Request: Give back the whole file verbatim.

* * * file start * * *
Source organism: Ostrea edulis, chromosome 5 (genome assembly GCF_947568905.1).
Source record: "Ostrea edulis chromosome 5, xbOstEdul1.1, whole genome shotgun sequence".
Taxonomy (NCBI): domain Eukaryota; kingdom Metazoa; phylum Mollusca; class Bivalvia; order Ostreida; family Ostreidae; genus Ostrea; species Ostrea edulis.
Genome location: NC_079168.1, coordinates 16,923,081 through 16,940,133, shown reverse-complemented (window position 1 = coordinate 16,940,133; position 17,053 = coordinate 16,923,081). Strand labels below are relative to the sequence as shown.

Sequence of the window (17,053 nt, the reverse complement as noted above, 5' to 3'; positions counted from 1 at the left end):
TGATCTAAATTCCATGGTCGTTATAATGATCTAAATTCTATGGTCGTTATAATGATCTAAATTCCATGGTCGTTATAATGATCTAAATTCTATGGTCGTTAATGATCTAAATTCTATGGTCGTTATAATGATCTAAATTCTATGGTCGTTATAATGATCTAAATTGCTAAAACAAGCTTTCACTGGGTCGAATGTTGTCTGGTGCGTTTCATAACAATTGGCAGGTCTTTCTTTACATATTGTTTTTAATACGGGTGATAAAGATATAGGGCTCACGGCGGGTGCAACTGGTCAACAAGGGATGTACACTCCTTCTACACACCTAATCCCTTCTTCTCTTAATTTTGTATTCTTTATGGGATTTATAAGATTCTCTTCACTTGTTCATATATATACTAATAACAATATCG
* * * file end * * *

Source organism: Ostrea edulis, chromosome 5 (genome assembly GCF_947568905.1).
Source record: "Ostrea edulis chromosome 5, xbOstEdul1.1, whole genome shotgun sequence".
Taxonomy (NCBI): domain Eukaryota; kingdom Metazoa; phylum Mollusca; class Bivalvia; order Ostreida; family Ostreidae; genus Ostrea; species Ostrea edulis.
Genome location: NC_079168.1, coordinates 16,923,081 through 16,940,133, shown reverse-complemented (window position 1 = coordinate 16,940,133; position 17,053 = coordinate 16,923,081). Strand labels below are relative to the sequence as shown.

Sequence of the window (17,053 nt, the reverse complement as noted above, 5' to 3'; positions counted from 1 at the left end):
TGATCTAAATTCCATGGTCGTTATAATGATCTAAATTCTATGGTCGTTATAATGATCTAAATTCCATGGTCGTTATAATGATCTAAATTCTATGGTCGTTAATGATCTAAATTCTATGGTCGTTATAATGATCTAAATTCTATGGTCGTTATAATGATCTAAATTGCTAAAACAAGCTTTCACTGGGTCGAATGTTGTCTGGTGCGTTTCATAACAATTGGCAGGTCTTTCTTTACATATTGTTTTTAATACGGGTGATAAAGATATAGGGCTCACGGCGGGTGCAACTGGTCAACAAGGGATGTACACTCCTTCTACACACCTAATCCCTTCTTCTCTTAATTTTGTATTCTTTATGGGATTTATAAGATTCTCTTCACTTGTTCATATATATACTAATAACAATATCG